Neonate medical wrap finding uses in patient transport

As a first assistant in the maternity ward, Mary Chiesa watched in horror when a mother lost grip of her newborn shortly after a C-section. The baby fell to the hard operating room floor when the mother’s blood pressure cuff inflated, opening her arm enough for the child to slip out. The baby was whisked away, and due to privacy laws, Chiesa never heard more about the baby. It has haunted her ever since.

The Aegis Neonate Medical Wrap holds babies securely against an adult chest without interfering with adult transport seatbelt protection. Saplacor Photo

“When the nurses and other teams were discussing it later, I was surprised to learn this wasn’t uncommon,” Chiesa said. “In fact, more than 1,600 babies are reported dropped in the first days of life. And it’s believed only about one third are actually reported. I felt on a deep level I had to do something.”

Not long after the incident, Chiesa founded Saplacor and began designing and testing a solution: the Aegis Neonate Medical Wrap. Originally designed to comfortably and securely hold baby close to mom, dad, or other caregiver in the hospital while leaving the adult’s hands free, the Aegis quickly showed promise for medical transport.

Aegis is made of seamless four-way stretch nylon and elastin, interwoven with X-Static silver thread for thermal, antimicrobial, and anti-odor protection. The tube top style device securely holds baby in a frog leg position against an adult chest without interfering with adult transport seatbelt protection. A side locking zipper access allows for tube, line, and monitor access for mother and baby while a shoulder sling allows for mobile support. Meant to be sent home with the mother, the device is available in five adjustable sizes to accommodate a range of adult body types and is designed to hold infants from four to 14 pounds (1.8 to 6.3 kilograms).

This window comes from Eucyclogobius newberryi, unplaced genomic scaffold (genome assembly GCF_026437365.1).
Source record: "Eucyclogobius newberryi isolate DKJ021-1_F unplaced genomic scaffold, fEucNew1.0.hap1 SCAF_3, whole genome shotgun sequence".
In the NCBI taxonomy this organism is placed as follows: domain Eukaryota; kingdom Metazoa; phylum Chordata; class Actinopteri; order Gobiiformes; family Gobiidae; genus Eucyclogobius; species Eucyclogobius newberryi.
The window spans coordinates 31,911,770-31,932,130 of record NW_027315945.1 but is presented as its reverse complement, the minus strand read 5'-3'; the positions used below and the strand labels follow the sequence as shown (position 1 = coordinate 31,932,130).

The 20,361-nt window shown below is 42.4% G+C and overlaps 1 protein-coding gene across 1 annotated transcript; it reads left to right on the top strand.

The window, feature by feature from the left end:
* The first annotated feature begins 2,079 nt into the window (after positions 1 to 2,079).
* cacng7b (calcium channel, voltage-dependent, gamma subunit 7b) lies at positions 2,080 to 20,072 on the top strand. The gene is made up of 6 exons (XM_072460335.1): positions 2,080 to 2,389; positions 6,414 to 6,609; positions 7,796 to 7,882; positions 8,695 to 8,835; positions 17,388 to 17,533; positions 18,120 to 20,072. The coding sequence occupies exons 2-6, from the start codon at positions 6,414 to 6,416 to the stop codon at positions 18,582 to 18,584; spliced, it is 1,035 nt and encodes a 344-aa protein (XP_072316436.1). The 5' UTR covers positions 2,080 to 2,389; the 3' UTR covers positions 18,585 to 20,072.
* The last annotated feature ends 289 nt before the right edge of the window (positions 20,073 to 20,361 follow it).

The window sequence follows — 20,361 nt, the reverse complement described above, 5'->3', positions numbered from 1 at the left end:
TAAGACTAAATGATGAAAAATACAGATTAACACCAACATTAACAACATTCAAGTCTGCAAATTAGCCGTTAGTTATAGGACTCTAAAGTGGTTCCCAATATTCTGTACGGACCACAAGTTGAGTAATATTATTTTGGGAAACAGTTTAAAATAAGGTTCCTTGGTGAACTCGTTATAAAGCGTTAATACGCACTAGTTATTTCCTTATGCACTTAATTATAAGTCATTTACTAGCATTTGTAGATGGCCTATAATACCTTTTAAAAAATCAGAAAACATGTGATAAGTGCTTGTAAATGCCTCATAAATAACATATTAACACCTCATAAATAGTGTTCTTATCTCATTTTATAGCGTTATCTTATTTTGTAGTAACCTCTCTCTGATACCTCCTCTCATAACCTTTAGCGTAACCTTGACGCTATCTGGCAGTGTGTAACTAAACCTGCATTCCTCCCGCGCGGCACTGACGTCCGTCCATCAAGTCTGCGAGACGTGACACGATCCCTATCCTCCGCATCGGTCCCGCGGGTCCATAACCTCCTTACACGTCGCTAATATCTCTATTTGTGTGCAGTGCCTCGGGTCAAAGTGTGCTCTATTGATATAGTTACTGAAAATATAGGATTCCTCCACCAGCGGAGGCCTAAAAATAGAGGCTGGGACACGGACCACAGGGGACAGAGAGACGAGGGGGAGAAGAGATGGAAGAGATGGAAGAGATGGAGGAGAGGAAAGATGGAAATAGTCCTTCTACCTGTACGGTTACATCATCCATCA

“Transporting a newborn has always been a challenge and that’s particularly true in the air where it’s louder and colder,” Chiesa said. “Mother is restrained, and the infant is often held unrestrained or separated from mom, which increases risks of hypothermia and transport injuries. Wrapped securely with skin-to-skin contact, baby’s transport risks are greatly reduced while the benefits include keeping baby warm, reducing stress, providing access to food that is otherwise not available on an aircraft, and, of course, increased physical safety.”

Named after the Greek myth around the protective shield of Zeus and Athena, Aegis underwent significant testing before receiving designation as a Food and Drug Administration-approved general wellness device. Testing included frontal, rear, and side impact force testing; ASTM testing for strength and chemical safety; and Nobel Lab testing, where it received designation as antimicrobial and antifungal. After more than a year of research, development, and testing, Aegis hit the market in April 2018. Today, more than 1,000 have been sold to hospitals, ground transport services, and air ambulance companies.


“Maternity is the only time a patient is expected to care for another patient,” Chiesa said. “Mom and baby need skin-to-skin contact for post-partum recovery. With blood pressure cuffs, IVs, medication, and a host of other things happening to mom, and sometimes baby too, there was a real need for a secure way to secure baby in transport to take advantage of those skin-to-skin benefits of reduced stress, improved heart and lung function, stabilized body temperature, regulated blood sugar, reduced postpartum depression, colonizing good bacteria, and boosted bonding. Aegis allows babies to experience these immediately after birth even if they need transport. Moms report they keep using the Aegis for months after to keep baby safe and close every day.”

The Aegis is available online from Saplacor. Hospitals and ambulances can purchase the device for $79. The reusable ABEO pregnancy seatbelt attachment is available for $20.

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